1129. Novel Findings in the Epidemiology of Staphylococcus aureus in Patients Attending Inner City Sexually Transmitted Infections (STI) and Community Clinics in Calgary
Session: Poster Abstract Session: MRSA/VRE Epidemiology
Friday, October 9, 2015
Room: Poster Hall
Posters
  • Novel findings SAposter.pdf (1.9 MB)
  • Background: The predominant site of carriage of community acquired methicillin-resistant S. aureus (CA-MRSA) is not known.  We designed a prospective cohort study to measure the prevalence of carriage of SA, sites of colonization and risk factors associated with SA colonization in an inner city population in Calgary attending for STIs or general medical evaluation. 

    Methods: Following Ethics Board approval, written informed consent was obtained, a 50–item questionnaire was completed and swabs from nares, throat, axilla, groin, perineal-perianal, vaginal, upper back and interdigital web spaces (IDWS) were obtained. Following broth enrichment MSSA/MRSA were identified using standard laboratory procedures and confirmed by PCR assay (nuc, femA and mecA). Molecular characterization was done with pulsed-field electrophoresis (PGFE), SCCmec typing, spa and Multi Locus Sequence Typing (MLST). Risk factor data was collated and uni- and multivariate analyses were performed on STATA 9.2)

    Results: Of 285 participants included in the final analysis, the prevalence of colonization by SA for any site was 57.5%, (66.4% males / 33.5% females). MSSA carriage prevalence was 56.1% and 1.4% for MRSA (2/4 carried the USA300 strain). The most common site of MSSA colonization was the throat (41.4%) as a single or multiple site. The back and IDWS showed a colonization rate of 7.7 and 11.6% respectively. Univariate analysis of risk factors associated with SA colonization of any site were: use of illicit drugs with strangers (p=0.01), >6 heterosexual partners (p=0.002), oral sex (0.01), trimming pubic hair (p=0.007), any sports with mats (p=0.005). Only the first 2 variables remained significant on the multivariate analysis. We found 12 MSSA carriers with a strain closely related to USA300-MRSA by PFGE, MSLT and spa profile. 

    Conclusion: We found a very high prevalence of MSSA colonization in this population - 57.5% vs a usual prevalence of 22-32%. Two novel sites were identified for SA carriage: the upper back and the IDWS. The throat appears to be a significant reservoir of SA colonization in this population, which has implications for transmission. Strain relatedness between MSSA ST8 isolates and USA300-MRSA strain suggest a horizontal gain or loss of the SCCmec element.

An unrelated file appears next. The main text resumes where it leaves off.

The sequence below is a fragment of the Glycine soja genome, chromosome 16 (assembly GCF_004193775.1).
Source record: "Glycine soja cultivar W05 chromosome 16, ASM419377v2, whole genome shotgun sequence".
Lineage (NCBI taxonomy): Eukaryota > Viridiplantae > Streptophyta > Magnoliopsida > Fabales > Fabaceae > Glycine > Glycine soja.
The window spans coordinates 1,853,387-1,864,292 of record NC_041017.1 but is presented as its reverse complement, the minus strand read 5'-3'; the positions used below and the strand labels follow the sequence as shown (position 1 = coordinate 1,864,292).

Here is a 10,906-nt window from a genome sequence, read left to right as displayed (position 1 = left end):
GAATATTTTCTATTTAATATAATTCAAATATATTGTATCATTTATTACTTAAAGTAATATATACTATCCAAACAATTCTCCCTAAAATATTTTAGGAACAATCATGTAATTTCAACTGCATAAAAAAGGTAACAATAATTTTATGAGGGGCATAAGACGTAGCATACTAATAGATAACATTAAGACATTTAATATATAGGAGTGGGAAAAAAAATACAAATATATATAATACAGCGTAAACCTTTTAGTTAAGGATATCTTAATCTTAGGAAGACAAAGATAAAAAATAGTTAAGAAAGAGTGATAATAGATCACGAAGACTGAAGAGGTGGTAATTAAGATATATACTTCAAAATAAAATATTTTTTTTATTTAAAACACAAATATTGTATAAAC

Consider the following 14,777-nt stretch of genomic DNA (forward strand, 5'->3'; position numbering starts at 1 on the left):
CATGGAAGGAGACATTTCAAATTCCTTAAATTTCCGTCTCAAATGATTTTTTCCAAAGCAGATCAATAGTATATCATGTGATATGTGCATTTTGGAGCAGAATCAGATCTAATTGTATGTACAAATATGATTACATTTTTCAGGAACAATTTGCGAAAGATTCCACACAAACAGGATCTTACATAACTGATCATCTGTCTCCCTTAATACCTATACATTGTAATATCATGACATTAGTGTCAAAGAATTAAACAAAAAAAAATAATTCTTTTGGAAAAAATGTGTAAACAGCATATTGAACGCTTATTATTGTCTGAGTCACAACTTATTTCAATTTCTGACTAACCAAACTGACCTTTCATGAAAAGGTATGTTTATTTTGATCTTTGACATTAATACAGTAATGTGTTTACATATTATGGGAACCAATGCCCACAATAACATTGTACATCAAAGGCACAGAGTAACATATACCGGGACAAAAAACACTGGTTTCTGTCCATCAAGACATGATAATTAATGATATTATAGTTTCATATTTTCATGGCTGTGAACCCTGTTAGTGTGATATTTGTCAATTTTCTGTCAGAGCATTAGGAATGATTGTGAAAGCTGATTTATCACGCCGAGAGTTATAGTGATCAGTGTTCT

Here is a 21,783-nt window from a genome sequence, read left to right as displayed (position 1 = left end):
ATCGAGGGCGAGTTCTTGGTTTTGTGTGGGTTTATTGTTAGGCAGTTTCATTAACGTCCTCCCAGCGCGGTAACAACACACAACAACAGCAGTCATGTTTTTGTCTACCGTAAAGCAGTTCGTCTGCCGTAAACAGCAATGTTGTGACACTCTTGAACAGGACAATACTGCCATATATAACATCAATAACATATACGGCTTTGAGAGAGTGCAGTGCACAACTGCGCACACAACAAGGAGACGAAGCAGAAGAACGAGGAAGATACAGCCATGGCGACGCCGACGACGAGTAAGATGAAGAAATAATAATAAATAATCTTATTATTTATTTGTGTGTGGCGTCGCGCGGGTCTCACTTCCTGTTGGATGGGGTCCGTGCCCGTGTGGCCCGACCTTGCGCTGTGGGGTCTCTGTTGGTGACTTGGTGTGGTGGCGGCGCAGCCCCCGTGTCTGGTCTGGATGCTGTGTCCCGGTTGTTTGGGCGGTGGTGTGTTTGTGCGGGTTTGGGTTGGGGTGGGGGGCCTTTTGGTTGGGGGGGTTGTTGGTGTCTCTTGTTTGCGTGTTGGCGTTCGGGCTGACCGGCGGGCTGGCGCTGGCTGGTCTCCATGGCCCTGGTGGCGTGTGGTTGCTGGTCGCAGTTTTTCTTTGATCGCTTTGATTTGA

Alejandra Ugarte Torres, MD1, Ron Read, MD2, Angel Chu, MD3, Kunyan Zhang, MD, PhD4, Daniel Gregson, MD5,6, Thomas Louie, MD7,8, Judy Macdonald, MD9, Johanna Delongchamp, MSc10, Linda Ward, MLT11, Joann Mcclure, BSc10 and John Conly, MD12, (1)Medicine, University of Calgary, Alberta Health Services, Calgary, AB, Canada, (2)Medicine, University of Calgary and Alberta Health Services-Calgary STI Clinic, Calgary, AB, Canada, (3)Medicine, University of Calgary and Alberta Health Services-Calgary STI Clinic, Calgary, AB, Canada, (4)Pathology and Laboratory Medicine, Microbiology Immunology and Infectious Diseases, Medicine, University of Calgary and CLS, Alberta Health Services, Calgary, AB, Canada, (5)Pathology and Laboratory Medicine, Medicine, University of Calgary and CLS , Alberta Health Services, Calgary, AB, Canada, (6)Calgary Laboratory Services, Calgary, AB, Canada, (7)Foothills Medical Center, University of Calgary, Calgary, AB, Canada, (8)Medicine, Microbiology Immunology and Infectious Diseases, University of Calgary, Alberta Health Services, Calgary, AB, Canada, (9)Community Health Sciences, Alberta Health Services - Public Health, Calgary, AB, Canada, (10)Alberta Health Services, Calgary, AB, Canada, (11)Infection Prevention and Control, Alberta Health Services, Calgary, AB, Canada, (12)Medicine, Microbiology Immunology and Infectious Diseases , Pathology and Laboratory Medicine, University of Calgary, Alberta Health Services, Calgary, AB, Canada

    Disclosures:

    A. Ugarte Torres, None

    R. Read, None

    A. Chu, None

    K. Zhang, None

    D. Gregson, None

    T. Louie, None

    J. Macdonald, None

    J. Delongchamp, None

    L. Ward, None

    J. Mcclure, None

    J. Conly, None

    Findings in the abstracts are embargoed until 12:01 a.m. PDT, Wednesday Oct. 7th with the exception of research findings presented at the IDWeek press conferences.